Hospitals ‘buckling under pressure of load-shedding, patients’ lives at risk’
Health Professions Council of SA appeals for their exemption from power cuts
Hospitals in SA are buckling under the strain of load-shedding, leaving doctors unable to perform emergency surgeries timeously and putting patients' lives at risk.
This was the warning on Thursday from the Health Professions Council of SA (HPCSA) which regulates healthcare in the country, as Eskom struggles to keep the lights on with multiple power station breakdowns.
The HPCSA has made an urgent appeal for all hospitals to be exempt from load-shedding.
“As a result of load-shedding and various stages of power outages, hospitals in the country are buckling under pressure. This has created more strain on the already over-stretched healthcare system,” said council president Prof Simon Nemutandani.
“Load-shedding has negatively affected the provision of quality care in all our health facilities and placed an enormous strain on the health practitioners on their daily routine of work.
“Healthcare practitioners in the hospitals are unable to perform emergency surgeries timeously and this has put the lives of the patients at risk. These health facilities are used for undergraduates internships and postgraduate training of health professionals who are also negatively affected.”
Nemutandani said more than 80% of South Africans were reliant on healthcare services and the rolling blackouts, coupled with the lack of a robust contingency plan, “has proved to be catastrophic in the healthcare environment”.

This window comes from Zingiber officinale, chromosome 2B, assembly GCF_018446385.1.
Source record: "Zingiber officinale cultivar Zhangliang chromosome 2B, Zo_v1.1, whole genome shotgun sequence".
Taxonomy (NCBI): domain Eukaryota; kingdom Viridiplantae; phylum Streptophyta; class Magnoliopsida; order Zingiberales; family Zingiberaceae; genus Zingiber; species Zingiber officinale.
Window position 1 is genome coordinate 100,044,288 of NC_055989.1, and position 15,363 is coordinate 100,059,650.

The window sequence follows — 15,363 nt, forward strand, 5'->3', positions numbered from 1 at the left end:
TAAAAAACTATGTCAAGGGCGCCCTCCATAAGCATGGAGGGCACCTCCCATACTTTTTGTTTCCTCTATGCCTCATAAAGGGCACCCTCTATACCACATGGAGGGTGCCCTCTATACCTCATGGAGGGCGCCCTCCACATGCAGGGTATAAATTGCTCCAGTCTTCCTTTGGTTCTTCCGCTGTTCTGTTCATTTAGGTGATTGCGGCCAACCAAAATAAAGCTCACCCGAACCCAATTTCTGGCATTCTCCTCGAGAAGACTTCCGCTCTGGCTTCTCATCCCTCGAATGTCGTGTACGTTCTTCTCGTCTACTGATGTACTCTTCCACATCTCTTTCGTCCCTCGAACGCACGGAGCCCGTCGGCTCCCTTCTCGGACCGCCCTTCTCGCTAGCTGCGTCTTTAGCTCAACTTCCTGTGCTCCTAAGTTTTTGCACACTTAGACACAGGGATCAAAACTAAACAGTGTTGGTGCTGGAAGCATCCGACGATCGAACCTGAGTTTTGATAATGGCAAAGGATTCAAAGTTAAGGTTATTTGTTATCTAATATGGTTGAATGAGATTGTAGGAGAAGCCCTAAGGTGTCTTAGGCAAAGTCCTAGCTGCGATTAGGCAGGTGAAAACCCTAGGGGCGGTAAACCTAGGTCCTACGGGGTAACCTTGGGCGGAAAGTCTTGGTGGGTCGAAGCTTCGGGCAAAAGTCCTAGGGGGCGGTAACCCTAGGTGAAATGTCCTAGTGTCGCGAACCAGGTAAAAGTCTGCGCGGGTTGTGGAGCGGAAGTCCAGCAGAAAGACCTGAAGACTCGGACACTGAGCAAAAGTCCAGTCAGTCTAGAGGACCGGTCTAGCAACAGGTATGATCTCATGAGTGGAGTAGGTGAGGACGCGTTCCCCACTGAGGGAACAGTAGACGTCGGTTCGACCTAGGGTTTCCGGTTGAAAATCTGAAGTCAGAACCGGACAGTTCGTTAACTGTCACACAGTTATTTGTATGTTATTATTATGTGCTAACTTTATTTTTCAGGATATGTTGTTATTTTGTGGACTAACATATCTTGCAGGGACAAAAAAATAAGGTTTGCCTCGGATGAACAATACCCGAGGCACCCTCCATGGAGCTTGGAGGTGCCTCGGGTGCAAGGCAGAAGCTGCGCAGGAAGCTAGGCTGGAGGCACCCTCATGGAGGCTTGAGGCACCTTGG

“There are about 420 state-run hospitals and more than 3,000 state-run clinics across the country. While private facilities and secondary and tertiary-level public hospitals appear to be well equipped with generator banks, power supply interruptions place critically ill patients on life-support machines at risk,” he added.
“The performance and lifespan of medical equipment and devices are negatively affected by power interruptions ... smaller healthcare facilities, including primary healthcare clinics not equipped with generator banks, are often left in the dark.”
Millions of rand is being spent running generators, and servicing them, at facilities equipped with backup power.
The Western Cape health department confirmed that load-shedding was having a negative effect on its budget.
Spokesperson Mark van der Heever said hospitals and 24-hour facilities with emergency centres, maternity obstetrics units, cold chain storage, forensic pathology laboratories and ambulance stations had generators which automatically started during outages. About 161 health facilities in the province were dependent on generators and UPS (uninterrupted power supply) systems.
Health facilities such as clinics that operated for only eight hours a day did not have generators.
“Since April 2022 our budget item, consumables or fuel, amounts to R53,196,434 which includes a range of items such as fuel, oil and medical gas amongst others. So the expenditure therein is not just diesel.”
Van der Heever said equipment that required UPS included X-ray machines, nuclear medicine and radiotherapy equipment. He said most clinical equipment used in theatres, intensive care units and emergency centres had battery backup systems. However, these have a limited duration and require sufficient time to recharge.
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